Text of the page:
Today, Missouri is ground zero for a meat labeling debate that will very likely shape the future of animal agriculture; but not for the reason you may think.
Outgoing Gov. Eric Greitens recently signed a measure to prohibit companies in the state from misrepresenting products as meat which aren’t “derived from harvested production of livestock or poultry.” The law was a direct reaction to the explosion of “bleeding” plant-based burgers, chicken and sausage mimics, and the inevitable ascension of laboratory cultured meat to a grocer near you. With some analysts projecting fake meat will occupy a $5.2 billion global market by 2020, it’s clear these changes appeal to consumers in ways that the greyish, rubbery veggie patties of yesterday never could.
Unsurprisingly, the Missouri Cattleman’s Association, Missouri Farm Bureau and Missouri Pork Association, all of which represent farmers whose livelihoods depend on meat maintaining its dominance in the global diet, have hung their hats on the meat label with the hope that it will accomplish just that. On Thursday, during a U.S. Food and Drug Administration meeting on cultured (laboratory-grown) meat, the industry will likely lobby for more of the same.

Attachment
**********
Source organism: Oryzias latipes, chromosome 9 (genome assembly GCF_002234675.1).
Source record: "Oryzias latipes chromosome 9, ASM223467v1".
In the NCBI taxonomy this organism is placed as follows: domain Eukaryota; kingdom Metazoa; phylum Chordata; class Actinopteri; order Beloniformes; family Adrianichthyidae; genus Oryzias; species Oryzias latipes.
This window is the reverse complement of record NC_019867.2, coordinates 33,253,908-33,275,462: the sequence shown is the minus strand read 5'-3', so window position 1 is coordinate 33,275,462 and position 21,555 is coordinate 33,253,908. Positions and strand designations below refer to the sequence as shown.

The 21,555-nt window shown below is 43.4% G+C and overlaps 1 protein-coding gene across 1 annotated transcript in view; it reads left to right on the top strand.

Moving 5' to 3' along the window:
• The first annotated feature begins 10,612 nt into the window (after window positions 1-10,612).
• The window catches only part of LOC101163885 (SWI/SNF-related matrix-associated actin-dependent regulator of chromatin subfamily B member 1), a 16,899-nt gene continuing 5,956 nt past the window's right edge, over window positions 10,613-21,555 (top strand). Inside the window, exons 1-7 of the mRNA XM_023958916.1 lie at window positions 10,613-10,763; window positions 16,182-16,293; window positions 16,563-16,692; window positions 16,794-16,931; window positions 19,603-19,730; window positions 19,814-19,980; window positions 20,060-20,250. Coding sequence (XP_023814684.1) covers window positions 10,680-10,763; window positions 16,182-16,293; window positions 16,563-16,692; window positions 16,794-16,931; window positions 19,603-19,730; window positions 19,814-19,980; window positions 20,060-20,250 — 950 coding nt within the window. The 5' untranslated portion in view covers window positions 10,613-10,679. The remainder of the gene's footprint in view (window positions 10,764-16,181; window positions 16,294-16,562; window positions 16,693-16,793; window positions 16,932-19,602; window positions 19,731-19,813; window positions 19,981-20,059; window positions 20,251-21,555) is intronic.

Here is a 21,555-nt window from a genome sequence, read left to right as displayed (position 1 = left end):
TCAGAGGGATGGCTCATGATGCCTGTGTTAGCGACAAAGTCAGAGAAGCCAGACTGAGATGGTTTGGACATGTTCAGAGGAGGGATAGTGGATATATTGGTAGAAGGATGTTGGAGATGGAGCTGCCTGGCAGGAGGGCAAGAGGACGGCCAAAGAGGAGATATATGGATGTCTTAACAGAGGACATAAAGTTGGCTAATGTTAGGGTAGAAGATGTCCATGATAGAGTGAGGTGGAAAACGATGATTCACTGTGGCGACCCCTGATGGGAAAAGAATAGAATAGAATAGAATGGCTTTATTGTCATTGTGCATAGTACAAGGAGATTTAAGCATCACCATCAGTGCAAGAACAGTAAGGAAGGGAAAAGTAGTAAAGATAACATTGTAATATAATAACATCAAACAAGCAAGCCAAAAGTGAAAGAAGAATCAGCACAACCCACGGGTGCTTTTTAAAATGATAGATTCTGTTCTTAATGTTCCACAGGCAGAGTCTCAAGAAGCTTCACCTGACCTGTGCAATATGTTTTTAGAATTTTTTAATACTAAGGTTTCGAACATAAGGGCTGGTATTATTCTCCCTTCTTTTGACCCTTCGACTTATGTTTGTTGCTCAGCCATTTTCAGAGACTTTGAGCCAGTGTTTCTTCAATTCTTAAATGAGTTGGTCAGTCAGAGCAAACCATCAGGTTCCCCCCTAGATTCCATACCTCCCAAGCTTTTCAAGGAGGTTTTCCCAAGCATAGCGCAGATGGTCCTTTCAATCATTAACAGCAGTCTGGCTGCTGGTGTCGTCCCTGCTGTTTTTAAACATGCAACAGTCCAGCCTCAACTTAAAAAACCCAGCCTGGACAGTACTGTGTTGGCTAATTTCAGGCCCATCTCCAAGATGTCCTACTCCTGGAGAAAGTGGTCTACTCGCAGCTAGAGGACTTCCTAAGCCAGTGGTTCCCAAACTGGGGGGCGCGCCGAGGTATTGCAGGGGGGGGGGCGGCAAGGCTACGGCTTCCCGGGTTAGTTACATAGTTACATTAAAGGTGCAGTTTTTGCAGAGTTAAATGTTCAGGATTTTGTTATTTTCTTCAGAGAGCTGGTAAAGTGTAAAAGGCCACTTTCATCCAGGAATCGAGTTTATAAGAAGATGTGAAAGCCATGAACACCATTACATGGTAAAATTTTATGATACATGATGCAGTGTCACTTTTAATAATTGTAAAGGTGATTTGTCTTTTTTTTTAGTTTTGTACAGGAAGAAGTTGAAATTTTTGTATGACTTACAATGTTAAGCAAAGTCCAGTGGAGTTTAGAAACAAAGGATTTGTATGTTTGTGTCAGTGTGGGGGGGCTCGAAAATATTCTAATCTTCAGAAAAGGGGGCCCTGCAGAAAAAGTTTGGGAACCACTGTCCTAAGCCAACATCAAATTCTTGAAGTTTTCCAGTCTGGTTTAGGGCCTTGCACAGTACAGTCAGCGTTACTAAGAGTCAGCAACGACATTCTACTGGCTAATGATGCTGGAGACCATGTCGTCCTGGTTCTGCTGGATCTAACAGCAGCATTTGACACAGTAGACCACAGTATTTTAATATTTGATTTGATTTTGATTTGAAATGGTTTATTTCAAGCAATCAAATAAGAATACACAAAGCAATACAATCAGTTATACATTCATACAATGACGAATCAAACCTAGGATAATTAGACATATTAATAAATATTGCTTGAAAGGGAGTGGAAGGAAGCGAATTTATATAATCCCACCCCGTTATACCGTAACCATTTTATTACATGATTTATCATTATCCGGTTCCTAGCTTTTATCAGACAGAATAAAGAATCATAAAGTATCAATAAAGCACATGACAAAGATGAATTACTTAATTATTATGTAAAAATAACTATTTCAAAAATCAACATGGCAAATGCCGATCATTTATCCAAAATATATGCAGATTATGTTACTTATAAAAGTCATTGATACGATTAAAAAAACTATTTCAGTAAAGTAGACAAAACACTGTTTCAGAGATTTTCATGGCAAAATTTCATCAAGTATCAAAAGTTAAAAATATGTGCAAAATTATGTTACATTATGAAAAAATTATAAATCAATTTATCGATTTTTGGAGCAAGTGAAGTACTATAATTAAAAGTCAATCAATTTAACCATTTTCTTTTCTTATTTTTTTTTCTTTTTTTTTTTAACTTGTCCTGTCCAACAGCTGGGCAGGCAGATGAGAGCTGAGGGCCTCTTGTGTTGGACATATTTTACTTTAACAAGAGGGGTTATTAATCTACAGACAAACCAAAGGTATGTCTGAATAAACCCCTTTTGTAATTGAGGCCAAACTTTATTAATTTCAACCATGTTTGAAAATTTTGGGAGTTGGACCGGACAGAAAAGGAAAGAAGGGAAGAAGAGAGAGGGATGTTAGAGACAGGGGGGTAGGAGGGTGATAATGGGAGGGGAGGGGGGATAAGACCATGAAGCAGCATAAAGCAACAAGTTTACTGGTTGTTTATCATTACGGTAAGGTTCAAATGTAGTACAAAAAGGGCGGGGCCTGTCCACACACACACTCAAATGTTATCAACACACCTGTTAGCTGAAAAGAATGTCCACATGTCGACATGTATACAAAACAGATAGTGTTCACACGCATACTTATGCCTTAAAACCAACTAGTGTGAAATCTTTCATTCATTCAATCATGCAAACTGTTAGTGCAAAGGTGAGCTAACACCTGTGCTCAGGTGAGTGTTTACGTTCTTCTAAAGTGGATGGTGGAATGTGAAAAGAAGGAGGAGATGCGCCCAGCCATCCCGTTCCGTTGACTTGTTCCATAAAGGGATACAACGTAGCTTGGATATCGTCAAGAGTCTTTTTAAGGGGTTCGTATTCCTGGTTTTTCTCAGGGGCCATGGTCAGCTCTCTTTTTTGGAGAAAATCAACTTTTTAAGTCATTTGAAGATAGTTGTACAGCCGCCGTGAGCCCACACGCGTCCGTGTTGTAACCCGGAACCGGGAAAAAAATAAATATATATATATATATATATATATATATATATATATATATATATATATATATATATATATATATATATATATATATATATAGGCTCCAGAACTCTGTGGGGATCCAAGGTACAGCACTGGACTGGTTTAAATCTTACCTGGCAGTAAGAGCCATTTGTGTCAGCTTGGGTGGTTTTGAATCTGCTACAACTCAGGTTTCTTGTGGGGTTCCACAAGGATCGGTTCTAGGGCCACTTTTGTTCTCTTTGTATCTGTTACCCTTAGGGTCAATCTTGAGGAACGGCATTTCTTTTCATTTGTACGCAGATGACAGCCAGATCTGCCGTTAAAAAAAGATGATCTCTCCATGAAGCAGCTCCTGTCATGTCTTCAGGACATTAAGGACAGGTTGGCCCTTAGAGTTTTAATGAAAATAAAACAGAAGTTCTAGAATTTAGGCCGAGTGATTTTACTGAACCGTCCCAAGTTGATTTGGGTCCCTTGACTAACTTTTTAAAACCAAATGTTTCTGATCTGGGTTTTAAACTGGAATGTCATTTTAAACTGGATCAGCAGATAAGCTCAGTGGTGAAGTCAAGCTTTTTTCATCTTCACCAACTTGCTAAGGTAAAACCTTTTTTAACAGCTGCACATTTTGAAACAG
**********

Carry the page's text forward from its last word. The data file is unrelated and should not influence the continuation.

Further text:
But putting the meat industry’s eggs in the labeling strategy basket exposes a fundamental misunderstanding of the market forces surrounding fake meat. Consumers aren’t filling their carts with “Beefless Crumbles” or “100% Plant Protein Beyond Chicken Tenders” under a mistaken assumption that the products actually contain meat. They’re doing it for precisely the opposite reason.
From a consumer’s perspective, several reports paint a disparaging picture: The World Health Organization’s cancer research arm condemns processed meat as a carcinogen, with red meat trailing behind as just marginally less dangerous. The American Heart Association lumps red meat in with sweets, sodium and trans fats as key items to avoid for a heart-healthy diet. Couple the power of self-interested health concerns with the barrage of stories tying conventional animal agriculture to environmental destruction and the end of the antibiotic era, and it’s no wonder the omnivorous public has warmed to the idea that eating less meat could be a good thing.